My experience with Chain Chronicle is the first fruit of last summer’s SEGA Networks and Gumi Inc partnership. As a super popular mobile title in Japan, SEGA hoped that what Japanese players loved about Chain Chronicle would translate well for a wider, international audience.
After spending the weekend playing Chain Chronicle, I’d say that if Chain Chronicle represents the caliber of game that we can expect from SEGA and Gumi, we are in for some treats. Chain Chronicle is both extensive and fun, though a few issues litter the experience.
Chain Chronicle is part RPG, part collectable card game, and part tower-defense game. I know that doesn’t sound like the best combination, but trust me, Chain Chronicle pulls it off and you’ll wonder why you’ve never seen it in a game before now.
The standout mechanic of Chain Chronicle is the combat system. Veterans of Plants vs. Zombies will feel right at home as enemy units creep across the screen towards the opposite side. In the middle, players are positioned upon a gridded field. A total of four heroes can be out upon the battlefield at any point.
These heroes are broken into classes which include soldiers, knights, archers, wizards, and clerics. Each class has a particular usage, and their positioning should be carefully considered to maximize their efficiency. For example, putting an archer behind a knight (the tanky class) is a good idea because the archer can pick away at the enemies attempting to batter down the knight’s brawny HP meter.
At any time during combat players can reposition their heroes to any available open spot. During the heat of combat, reforming your front line feels like what I imagine it would feel like to switch a football play, mid-play. It’s a little hectic, but if done correctly it will greatly pay off…and it sure does feel great to watch a strategy composed on-the-fly, work out.
Chain Chronicle really makes the combat feel rewarding. Not only was I satisfied with my strategic abilities at the end of each battle, but I was literally rewarded with some generous loot.
Typically the loot is in-game currency which is used to pay for upgrades, or pay for additional cards. If you are lucky, you’ll get a free card in your loot. Cards can be anything from a whole new hero, a weapons upgrader, a class upgrader, or a duplicate hero that can be used to enhance the existing hero.
The hero card art designs are where the game, for me, faltered first. Much like Gamevil’s recently launched Elune Saga, Chain Chronicle features anime-inspired art designs that, well…are not very realistic. As soon as I saw the art style that SEGA went with for Chain Chronicle, I knew it was only a matter of time before a female character was scandalously presented.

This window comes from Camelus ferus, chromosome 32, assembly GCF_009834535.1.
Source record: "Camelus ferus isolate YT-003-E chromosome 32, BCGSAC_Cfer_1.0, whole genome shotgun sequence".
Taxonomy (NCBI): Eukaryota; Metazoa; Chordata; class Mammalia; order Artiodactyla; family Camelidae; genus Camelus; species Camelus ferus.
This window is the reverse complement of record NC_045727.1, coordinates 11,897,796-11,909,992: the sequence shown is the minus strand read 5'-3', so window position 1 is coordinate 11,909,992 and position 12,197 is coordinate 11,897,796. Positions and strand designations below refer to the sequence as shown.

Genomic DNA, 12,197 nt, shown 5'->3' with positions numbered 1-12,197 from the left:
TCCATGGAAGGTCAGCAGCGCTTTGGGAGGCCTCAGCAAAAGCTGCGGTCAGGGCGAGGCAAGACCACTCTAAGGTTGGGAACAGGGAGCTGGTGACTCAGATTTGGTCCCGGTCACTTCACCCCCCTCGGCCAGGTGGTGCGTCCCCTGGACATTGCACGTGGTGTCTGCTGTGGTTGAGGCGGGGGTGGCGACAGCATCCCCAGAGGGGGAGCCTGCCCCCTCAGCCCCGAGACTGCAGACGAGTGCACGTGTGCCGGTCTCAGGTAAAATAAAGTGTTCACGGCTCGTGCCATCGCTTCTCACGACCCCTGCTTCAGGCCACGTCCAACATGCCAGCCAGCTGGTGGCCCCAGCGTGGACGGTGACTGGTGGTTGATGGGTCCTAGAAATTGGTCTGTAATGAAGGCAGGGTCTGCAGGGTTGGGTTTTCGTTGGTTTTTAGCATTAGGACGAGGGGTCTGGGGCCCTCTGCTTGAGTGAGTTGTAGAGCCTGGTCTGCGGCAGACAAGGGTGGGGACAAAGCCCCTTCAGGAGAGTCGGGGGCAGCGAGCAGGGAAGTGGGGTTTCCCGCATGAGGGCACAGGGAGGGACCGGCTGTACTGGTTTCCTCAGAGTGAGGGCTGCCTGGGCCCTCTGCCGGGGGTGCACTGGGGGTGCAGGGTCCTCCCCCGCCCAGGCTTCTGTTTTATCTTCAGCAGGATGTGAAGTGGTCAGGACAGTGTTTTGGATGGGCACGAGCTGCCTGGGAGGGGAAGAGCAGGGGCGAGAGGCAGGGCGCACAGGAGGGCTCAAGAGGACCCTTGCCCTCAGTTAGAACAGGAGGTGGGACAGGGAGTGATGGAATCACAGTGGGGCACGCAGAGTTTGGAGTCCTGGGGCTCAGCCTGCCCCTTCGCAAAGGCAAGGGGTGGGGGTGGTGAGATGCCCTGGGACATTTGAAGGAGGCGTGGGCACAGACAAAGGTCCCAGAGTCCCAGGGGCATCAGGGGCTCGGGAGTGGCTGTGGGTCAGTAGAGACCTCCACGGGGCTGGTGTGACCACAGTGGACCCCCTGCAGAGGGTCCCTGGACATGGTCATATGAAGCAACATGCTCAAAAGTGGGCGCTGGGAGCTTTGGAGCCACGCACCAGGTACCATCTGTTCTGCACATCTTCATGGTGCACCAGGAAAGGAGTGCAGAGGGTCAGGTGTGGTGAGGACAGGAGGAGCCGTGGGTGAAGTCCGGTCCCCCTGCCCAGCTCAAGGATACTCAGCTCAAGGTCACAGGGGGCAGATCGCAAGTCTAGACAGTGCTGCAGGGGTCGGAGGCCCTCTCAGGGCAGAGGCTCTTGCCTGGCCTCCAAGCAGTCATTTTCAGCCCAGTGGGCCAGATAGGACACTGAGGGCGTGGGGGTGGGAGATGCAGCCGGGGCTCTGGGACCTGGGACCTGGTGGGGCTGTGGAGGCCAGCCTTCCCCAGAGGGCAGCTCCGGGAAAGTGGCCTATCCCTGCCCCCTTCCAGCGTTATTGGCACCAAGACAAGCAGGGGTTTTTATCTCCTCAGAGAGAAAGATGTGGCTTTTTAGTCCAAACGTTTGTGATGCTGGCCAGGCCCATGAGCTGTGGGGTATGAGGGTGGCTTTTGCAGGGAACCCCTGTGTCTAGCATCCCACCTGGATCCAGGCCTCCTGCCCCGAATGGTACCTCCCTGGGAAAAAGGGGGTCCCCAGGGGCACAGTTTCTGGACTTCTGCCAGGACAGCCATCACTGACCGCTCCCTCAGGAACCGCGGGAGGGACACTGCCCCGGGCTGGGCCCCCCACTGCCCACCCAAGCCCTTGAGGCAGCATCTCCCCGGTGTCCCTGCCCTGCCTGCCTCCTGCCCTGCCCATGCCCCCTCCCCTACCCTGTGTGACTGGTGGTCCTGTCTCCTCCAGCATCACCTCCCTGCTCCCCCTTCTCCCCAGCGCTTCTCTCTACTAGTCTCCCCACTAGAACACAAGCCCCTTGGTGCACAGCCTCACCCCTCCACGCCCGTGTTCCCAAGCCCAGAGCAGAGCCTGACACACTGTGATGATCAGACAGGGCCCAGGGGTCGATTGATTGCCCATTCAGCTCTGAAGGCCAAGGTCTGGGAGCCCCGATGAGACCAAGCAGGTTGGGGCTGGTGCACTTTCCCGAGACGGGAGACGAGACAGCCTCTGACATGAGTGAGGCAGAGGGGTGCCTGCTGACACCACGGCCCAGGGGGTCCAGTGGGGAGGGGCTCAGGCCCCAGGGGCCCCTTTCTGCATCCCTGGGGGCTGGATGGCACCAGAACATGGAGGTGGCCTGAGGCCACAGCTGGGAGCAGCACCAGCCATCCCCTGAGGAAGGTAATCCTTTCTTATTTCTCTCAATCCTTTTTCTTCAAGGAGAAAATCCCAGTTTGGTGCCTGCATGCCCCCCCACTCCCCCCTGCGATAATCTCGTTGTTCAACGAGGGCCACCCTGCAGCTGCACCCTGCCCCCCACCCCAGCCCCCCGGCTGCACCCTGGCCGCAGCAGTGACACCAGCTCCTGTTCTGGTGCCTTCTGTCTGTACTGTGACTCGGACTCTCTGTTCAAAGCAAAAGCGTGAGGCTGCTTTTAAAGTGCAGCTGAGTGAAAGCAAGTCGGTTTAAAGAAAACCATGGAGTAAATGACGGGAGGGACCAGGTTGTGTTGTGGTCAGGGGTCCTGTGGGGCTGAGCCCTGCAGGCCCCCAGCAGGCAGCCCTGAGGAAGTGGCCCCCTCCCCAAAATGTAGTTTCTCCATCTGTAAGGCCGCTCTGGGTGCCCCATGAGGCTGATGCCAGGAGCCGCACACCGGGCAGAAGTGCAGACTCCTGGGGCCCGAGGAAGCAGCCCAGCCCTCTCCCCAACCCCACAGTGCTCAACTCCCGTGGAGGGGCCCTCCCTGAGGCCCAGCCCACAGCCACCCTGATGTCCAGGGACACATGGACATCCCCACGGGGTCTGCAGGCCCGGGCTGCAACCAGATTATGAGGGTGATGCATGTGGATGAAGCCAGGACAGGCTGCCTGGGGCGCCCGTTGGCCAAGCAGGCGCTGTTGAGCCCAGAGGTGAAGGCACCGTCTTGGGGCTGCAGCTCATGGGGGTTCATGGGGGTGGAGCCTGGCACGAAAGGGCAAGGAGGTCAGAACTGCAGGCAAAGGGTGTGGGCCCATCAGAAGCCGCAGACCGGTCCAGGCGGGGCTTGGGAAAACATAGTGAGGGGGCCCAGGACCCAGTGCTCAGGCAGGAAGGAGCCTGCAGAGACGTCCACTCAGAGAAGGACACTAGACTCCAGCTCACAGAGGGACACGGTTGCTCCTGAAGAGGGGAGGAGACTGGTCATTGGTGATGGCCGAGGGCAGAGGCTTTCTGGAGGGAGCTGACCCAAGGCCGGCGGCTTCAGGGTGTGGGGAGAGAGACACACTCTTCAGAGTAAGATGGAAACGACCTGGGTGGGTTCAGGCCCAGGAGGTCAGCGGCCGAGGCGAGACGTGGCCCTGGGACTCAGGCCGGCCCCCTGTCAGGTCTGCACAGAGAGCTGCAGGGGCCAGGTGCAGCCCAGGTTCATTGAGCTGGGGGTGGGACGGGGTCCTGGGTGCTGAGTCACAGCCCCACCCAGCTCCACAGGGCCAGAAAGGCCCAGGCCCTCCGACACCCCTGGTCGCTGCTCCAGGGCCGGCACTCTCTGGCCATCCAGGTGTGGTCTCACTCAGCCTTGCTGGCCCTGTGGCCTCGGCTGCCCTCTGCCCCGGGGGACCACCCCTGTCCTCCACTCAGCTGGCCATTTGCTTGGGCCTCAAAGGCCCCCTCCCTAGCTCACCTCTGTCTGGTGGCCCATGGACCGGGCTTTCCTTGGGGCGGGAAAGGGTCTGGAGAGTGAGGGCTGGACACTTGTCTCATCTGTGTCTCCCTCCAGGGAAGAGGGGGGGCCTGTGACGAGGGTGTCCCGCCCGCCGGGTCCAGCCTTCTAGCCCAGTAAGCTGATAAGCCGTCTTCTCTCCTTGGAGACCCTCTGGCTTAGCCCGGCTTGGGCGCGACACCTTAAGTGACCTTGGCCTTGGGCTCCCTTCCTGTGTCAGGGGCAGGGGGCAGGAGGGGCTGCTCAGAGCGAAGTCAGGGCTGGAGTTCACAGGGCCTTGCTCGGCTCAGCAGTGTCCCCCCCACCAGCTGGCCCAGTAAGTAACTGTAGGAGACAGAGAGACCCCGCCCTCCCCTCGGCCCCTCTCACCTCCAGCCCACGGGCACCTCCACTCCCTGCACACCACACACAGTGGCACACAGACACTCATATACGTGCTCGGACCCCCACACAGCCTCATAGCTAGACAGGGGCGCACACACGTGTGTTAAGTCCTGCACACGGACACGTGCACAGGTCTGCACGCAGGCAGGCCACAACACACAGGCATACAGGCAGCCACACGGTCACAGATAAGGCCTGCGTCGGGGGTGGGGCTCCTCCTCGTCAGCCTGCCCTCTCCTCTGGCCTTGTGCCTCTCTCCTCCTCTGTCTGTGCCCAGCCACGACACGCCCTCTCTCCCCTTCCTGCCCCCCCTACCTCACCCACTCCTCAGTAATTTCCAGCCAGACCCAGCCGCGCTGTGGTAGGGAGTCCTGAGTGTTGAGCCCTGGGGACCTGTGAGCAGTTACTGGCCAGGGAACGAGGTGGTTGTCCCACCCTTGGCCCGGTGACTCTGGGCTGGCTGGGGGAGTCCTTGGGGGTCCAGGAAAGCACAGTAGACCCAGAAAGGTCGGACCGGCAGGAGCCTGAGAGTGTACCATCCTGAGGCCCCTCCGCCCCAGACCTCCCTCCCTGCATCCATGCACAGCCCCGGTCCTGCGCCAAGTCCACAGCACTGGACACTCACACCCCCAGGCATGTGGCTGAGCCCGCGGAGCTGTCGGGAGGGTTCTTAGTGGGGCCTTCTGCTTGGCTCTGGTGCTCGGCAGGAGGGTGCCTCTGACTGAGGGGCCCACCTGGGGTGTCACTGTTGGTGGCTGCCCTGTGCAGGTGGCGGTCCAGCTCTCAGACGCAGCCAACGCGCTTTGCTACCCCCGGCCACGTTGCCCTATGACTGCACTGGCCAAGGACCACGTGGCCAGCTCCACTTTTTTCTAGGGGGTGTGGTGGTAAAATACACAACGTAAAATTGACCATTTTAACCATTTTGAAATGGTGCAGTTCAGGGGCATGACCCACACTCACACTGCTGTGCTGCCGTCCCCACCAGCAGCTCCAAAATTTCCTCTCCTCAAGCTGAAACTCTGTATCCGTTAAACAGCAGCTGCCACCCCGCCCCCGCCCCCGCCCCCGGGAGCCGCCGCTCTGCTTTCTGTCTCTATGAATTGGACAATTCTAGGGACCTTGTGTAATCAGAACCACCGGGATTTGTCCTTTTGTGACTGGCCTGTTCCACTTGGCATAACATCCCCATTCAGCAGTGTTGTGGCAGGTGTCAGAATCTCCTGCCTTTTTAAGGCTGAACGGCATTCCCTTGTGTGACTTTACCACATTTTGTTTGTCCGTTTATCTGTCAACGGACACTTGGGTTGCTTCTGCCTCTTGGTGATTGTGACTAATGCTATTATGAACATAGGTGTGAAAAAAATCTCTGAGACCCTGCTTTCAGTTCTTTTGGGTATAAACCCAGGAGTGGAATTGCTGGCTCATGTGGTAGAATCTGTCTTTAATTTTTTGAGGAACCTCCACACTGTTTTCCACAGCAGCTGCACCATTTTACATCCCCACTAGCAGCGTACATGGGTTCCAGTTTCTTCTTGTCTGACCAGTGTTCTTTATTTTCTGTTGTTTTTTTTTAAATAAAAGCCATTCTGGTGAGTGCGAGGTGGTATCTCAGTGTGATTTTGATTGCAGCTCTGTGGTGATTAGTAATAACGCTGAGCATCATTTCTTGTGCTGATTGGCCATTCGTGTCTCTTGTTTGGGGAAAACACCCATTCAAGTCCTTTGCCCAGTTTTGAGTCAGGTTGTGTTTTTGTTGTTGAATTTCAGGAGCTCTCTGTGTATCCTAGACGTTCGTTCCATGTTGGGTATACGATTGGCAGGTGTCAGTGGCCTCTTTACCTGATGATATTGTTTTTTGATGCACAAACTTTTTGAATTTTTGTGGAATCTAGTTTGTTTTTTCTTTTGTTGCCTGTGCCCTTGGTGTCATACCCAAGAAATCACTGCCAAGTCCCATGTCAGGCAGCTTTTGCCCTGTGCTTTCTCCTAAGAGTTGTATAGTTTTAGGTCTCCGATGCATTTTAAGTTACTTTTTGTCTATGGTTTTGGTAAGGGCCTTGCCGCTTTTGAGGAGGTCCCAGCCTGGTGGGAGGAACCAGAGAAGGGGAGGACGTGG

Sure enough, about thirty-minutes in, Princess Cleavage (not her real name, but you get the point) leapt out of a tavern crowd at me. It just got more ridiculous from there. There was even a nun character who might as well just be wearing body paint.
As someone who is all about games being accessible and inviting to everyone, the portrayal of women in Chain Chronicle is completely, and frustratingly, stuck in the past.
If you can ignore the card art (I won’t blame you if you can’t), you’ll see that luckily the majority of the actual gameplay utilizes 3D chibi-like avatars for the combat portions of the game. These combat avatars are absolutely adorable, and I constantly found myself thinking about how cool these heroes would be if they existed in blind-box retail packs.
The story that Chain Chronicle has in store for players is impressively robust. This could either be a good thing or a sort-of bad thing for you, depending on your personal preference. If you’re looking for an RPG with lengthy character storylines and a multitude of interactive characters to befriend and party up with…Chain Chronicle is for you.
If you’re more like me and appreciate a good story, but not a few dozen pages of text at a time, a “skip” button is nearly always available to help hasten your return to combat.
I ended up skipping the story a few levels into the game. Chain Chronicles wasn’t presenting me with anything I haven’t seen already in a dozen fantasy games before; bad guys want to take over the world and you’re the one hero-boy to stop them and you assemble a team of heroes to help you anddddddfffffffff
—oh, sorry, fell asleep on my keyboard.
Basically, the skip button is there, and after you complete the tutorial, I’d recommend just skipping the lengthy scripted scenes that break apart the levels.
Another reason to skip the story sequences is because you’re going to spend enough time away from gameplay, managing your party. And the menu system you’ll do this in isn’t very easy to use.
As your party grows, you’ll eventually have multiple parties full of different characters. When it comes time to upgrade those characters you’ll have to remember them by name (or picture) because the upgrade screen doesn’t show who is in which party. Nor does it make it easy for you to figure out who needs an upgrade more than the other characters. The menu simply lists all your available heroes out in an awkward horizontal list that you have to scroll through in order to pick a hero.
In the end, Chain Chronicle is a great game to get into. Even though it has a few blemishes, they don’t stop the gameplay from being fun and rewarding, and while the story didn’t necessarily appeal to me, I’m sure some of you will happily get lost in its depth.